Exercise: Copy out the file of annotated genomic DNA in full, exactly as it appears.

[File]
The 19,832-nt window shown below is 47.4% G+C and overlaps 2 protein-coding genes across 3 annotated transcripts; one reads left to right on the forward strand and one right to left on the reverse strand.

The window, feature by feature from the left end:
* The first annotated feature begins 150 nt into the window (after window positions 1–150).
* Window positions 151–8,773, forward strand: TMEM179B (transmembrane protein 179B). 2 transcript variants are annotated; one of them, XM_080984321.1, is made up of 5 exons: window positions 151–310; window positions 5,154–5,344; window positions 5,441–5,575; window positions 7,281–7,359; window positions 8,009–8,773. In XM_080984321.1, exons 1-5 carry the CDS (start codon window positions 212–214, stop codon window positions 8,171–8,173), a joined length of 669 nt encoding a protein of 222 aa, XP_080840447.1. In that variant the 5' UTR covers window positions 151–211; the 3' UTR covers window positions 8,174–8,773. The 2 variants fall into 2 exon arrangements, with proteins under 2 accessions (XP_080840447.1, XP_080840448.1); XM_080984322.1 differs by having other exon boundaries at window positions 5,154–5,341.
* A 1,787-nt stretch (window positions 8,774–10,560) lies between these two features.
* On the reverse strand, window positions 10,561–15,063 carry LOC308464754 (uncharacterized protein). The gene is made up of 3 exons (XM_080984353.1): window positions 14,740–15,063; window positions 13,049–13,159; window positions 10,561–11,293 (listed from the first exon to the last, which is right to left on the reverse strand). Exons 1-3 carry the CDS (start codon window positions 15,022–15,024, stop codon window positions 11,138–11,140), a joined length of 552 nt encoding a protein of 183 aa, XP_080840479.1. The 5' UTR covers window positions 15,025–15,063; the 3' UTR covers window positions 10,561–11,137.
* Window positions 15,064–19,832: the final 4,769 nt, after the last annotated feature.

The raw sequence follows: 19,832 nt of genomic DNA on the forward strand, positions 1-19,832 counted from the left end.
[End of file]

The 19,832-nt window shown below is 47.4% G+C and overlaps 2 protein-coding genes across 3 annotated transcripts; one reads left to right on the forward strand and one right to left on the reverse strand.

The window, feature by feature from the left end:
* The first annotated feature begins 150 nt into the window (after window positions 1–150).
* Window positions 151–8,773, forward strand: TMEM179B (transmembrane protein 179B). 2 transcript variants are annotated; one of them, XM_080984321.1, is made up of 5 exons: window positions 151–310; window positions 5,154–5,344; window positions 5,441–5,575; window positions 7,281–7,359; window positions 8,009–8,773. In XM_080984321.1, exons 1-5 carry the CDS (start codon window positions 212–214, stop codon window positions 8,171–8,173), a joined length of 669 nt encoding a protein of 222 aa, XP_080840447.1. In that variant the 5' UTR covers window positions 151–211; the 3' UTR covers window positions 8,174–8,773. The 2 variants fall into 2 exon arrangements, with proteins under 2 accessions (XP_080840447.1, XP_080840448.1); XM_080984322.1 differs by having other exon boundaries at window positions 5,154–5,341.
* A 1,787-nt stretch (window positions 8,774–10,560) lies between these two features.
* On the reverse strand, window positions 10,561–15,063 carry LOC308464754 (uncharacterized protein). The gene is made up of 3 exons (XM_080984353.1): window positions 14,740–15,063; window positions 13,049–13,159; window positions 10,561–11,293 (listed from the first exon to the last, which is right to left on the reverse strand). Exons 1-3 carry the CDS (start codon window positions 15,022–15,024, stop codon window positions 11,138–11,140), a joined length of 552 nt encoding a protein of 183 aa, XP_080840479.1. The 5' UTR covers window positions 15,025–15,063; the 3' UTR covers window positions 10,561–11,137.
* Window positions 15,064–19,832: the final 4,769 nt, after the last annotated feature.

The raw sequence follows: 19,832 nt of genomic DNA on the forward strand, positions 1-19,832 counted from the left end.